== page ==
A new biography, Elon Musk: Tesla, Space X, and the Quest for a Fantastic Future, provides more evidence that America does not face secular stagnation—a state of slow growth and little innovation. I have always been skeptical of this claim, because many of the statistical measures on which it relies are those of our centralized government that miss out on improvements in health and enormous benefits of new technology, particularly the internet.
But some intelligent observers, notably Peter Thiel, have argued that recent gains are narrowly focused on information technology. As Thiel provocatively puts it: “We were promised flying cars, and instead what we got was 140 characters.” Musk, however, has become a billionaire by building actual products that do gesture to a fantastic future where such items as flying cars are imaginable.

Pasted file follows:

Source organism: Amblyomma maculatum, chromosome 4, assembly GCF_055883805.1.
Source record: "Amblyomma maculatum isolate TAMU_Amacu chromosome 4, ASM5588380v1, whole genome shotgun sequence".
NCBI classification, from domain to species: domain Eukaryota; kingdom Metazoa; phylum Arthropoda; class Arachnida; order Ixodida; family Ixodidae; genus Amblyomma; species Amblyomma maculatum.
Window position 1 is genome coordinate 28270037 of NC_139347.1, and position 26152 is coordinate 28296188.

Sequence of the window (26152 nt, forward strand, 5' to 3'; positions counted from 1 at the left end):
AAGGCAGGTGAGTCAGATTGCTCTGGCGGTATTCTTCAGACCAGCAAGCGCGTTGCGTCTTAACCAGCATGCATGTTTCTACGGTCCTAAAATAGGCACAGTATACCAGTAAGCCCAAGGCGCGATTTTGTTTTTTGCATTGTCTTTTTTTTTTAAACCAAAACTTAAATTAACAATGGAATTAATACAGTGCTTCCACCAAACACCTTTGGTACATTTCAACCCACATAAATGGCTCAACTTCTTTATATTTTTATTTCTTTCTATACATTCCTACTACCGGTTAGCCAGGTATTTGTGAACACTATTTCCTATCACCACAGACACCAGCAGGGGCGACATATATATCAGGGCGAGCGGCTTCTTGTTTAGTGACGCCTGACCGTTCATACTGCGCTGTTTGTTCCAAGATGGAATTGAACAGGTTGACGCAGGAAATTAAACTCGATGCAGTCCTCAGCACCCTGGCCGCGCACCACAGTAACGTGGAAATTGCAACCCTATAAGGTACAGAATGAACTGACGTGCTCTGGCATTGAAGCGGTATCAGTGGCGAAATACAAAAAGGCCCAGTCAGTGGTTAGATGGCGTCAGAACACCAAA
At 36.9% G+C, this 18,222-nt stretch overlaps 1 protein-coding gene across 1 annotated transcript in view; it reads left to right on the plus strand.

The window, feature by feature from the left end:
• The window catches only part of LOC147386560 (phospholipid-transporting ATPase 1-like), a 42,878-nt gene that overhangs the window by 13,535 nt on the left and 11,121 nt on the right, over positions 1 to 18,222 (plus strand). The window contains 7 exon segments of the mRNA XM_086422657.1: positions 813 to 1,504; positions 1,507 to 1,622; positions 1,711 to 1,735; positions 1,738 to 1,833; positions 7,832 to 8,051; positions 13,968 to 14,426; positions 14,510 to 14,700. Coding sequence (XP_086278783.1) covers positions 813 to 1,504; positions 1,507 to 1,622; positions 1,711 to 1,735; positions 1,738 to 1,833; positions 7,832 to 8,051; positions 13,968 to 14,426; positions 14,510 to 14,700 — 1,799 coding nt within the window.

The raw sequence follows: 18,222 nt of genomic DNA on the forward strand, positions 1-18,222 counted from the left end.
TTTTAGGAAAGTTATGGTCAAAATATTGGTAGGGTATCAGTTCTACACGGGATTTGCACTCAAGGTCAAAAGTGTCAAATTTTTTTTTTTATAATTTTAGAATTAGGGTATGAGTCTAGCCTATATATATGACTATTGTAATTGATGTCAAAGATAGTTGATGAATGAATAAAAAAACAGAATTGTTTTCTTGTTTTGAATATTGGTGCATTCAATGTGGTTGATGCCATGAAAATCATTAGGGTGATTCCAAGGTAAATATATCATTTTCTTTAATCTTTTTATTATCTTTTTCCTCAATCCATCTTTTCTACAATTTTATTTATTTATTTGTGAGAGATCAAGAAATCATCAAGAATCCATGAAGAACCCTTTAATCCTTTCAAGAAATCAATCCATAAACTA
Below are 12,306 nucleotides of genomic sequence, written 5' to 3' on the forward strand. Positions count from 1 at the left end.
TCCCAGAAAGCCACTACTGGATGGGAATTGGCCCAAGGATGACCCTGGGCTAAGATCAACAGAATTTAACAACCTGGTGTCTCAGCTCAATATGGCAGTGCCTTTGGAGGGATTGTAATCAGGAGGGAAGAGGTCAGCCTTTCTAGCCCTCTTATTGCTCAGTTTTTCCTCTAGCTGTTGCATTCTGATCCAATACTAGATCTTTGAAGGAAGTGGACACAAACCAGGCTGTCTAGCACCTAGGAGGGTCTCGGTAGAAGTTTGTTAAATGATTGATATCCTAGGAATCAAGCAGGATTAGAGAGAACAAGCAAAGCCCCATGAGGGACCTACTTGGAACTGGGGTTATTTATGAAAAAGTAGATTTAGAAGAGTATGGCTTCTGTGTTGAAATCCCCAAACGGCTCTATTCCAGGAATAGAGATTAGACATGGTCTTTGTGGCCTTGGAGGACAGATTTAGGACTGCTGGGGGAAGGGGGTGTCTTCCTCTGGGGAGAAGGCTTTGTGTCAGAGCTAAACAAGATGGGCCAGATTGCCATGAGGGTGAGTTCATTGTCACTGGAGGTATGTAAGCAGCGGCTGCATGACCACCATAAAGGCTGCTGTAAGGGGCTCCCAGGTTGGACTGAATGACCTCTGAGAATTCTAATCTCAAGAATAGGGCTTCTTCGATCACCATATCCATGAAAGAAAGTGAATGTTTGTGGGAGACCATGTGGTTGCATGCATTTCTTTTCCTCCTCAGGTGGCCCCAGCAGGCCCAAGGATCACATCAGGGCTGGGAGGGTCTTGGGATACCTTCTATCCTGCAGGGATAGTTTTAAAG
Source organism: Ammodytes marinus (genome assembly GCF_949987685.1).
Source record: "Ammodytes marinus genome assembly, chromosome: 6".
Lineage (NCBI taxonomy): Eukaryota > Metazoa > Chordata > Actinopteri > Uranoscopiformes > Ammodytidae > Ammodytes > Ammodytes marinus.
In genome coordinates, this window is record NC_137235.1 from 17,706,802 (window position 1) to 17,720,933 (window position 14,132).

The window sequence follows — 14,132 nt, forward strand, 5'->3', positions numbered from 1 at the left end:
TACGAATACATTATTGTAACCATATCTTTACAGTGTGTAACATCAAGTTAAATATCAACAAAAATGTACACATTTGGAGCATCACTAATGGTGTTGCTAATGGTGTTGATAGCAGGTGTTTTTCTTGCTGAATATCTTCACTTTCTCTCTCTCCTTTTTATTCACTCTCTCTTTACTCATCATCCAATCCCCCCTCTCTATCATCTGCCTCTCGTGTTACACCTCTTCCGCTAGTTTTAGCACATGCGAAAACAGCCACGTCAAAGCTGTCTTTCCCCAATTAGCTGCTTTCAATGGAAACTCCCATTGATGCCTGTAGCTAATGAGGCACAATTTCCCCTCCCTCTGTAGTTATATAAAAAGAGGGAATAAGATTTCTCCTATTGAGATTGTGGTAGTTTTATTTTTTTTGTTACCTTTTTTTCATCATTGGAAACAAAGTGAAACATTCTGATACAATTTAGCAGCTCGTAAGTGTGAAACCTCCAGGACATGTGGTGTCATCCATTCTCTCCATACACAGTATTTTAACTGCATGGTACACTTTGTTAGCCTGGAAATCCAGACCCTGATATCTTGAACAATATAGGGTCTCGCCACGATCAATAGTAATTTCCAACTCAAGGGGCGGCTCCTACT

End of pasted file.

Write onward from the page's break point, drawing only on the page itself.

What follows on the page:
One is an electric car, Tesla, that has attracted attention not only for its battery engine, but for its aesthetics. It combines Silicon Valley know-how with Hollywood dazzle.